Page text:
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co-founder/columnist Jim Cramer unfairly singled out for criticism, but I'll leave that for others to judge.)


Public Offering

, Paternot talks about how he and Krizelman endured a marathon of press interviews and photo sessions for the company in an effort to attract visitors to its site and in turn lead to more advertisers, higher revenues and happier shareholders. "The best part about the press was that it was all for free," he writes.

Yet Paternot, even today, seems shocked and hurt to learn that the press wouldn't always portray him or in the best light. Hasn't anyone told him that you get what you pay for?

Paternot is still smarting over his ill-thought-out decision to invite a


TV crew to videotape when he went out clubbing one night in a pair of plastic pants. But my favorite example of a devious sneak attack by the press is a photo shoot for

Smart Money

. "They shot Todd and me in our Globe T-shirts," Paternot writes, "running down a hallway and jumping in the air. They said they wanted a shot of us in-flight. Seemed cool enough."

It turns out the accompanying story was about Paternot and Krizelman "jumping for cash" -- "totally sensational," Paternot writes. What, he thought the photo caption would compare them to Warren Buffett? Maybe the shot was modeled on some photograph of the Oracle of Omaha jumping off a haystack wearing a

Berkshire Hathaway


But I digress. In sum, you learn from reading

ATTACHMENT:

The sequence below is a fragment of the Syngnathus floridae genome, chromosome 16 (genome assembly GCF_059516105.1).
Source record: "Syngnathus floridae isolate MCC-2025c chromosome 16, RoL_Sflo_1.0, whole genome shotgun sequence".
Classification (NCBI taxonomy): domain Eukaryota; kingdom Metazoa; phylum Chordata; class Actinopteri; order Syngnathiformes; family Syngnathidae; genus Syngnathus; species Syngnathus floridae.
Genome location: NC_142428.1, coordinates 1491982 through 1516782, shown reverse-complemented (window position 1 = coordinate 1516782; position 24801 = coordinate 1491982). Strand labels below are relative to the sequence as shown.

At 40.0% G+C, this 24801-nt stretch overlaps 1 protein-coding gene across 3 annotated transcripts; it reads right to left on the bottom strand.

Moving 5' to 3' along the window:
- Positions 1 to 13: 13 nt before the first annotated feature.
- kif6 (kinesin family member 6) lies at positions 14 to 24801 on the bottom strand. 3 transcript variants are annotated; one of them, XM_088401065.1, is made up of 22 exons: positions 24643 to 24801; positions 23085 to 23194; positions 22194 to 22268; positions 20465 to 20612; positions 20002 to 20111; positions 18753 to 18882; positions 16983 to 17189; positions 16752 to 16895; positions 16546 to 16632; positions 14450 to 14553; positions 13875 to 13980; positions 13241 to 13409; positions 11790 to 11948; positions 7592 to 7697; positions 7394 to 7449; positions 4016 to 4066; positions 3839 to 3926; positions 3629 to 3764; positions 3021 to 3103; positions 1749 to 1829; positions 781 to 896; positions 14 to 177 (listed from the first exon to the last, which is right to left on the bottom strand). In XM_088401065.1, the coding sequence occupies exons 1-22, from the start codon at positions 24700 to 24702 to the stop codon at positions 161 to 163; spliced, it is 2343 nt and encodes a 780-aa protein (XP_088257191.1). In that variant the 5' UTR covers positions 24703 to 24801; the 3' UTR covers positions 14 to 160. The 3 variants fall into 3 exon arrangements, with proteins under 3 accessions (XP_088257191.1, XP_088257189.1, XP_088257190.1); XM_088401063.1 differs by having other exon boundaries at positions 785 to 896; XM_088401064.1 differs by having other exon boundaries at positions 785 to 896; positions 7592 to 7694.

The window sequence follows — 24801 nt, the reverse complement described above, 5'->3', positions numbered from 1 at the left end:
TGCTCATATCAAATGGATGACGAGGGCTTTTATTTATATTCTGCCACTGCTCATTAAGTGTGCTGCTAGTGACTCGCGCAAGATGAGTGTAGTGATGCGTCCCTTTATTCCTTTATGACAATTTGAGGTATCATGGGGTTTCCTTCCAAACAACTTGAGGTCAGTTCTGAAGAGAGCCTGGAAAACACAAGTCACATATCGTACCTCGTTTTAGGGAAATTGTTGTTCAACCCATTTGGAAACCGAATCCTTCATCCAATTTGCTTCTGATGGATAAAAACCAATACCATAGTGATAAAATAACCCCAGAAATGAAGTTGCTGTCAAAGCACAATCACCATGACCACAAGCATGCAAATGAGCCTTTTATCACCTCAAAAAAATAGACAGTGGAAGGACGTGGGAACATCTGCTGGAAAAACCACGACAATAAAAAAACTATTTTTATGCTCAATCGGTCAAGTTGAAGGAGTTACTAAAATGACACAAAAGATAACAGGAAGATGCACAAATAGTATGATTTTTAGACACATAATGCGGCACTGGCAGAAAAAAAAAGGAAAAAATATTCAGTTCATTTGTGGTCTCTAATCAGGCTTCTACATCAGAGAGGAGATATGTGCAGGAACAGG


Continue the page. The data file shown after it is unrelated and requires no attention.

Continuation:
Public Offering

that reporters (and institutional investors and investment bankers) who treat well are good; those who treat it badly are bad. You don't learn much about the business, since despite Paternot's sadness that people didn't appreciate as a company instead of a stock, he spends precious little time describing what people did on the darn site. Yes, we do learn that it started out as a chat site, then branched out to personal Web page hosting and videogame sites. But unless I missed something, there's only a passing reference to what people are chatting about (surprise! -- it includes sex) and no talking about what's on those Web pages. Nor, for all of Paternot's references to's rising and falling revenues, is there a single word about who's customers are: who advertised with the company, and why.

At a publishing party for

Public Offering

in late August, not long after

shut down its flagship community site, Paternot said he wrote the book to illustrate an era in which people took risks and pursued dreams. "Life is not about a stock price -- people have to understand that," he said.

From an investor's point of view, this is what I learned. If you invest with a 24-year-old CEO, you may lose your money. Of course, if you invest with a 60-year-old CEO, you may lose your money there, too. But at least you won't be watching him dance in plastic pants. has a revenue-sharing relationship with under which it receives a portion of the revenue from Amazon purchases by customers directed there from

A Very Public Offering: A Rebel's Story of Business Excess, Success, and Reckoning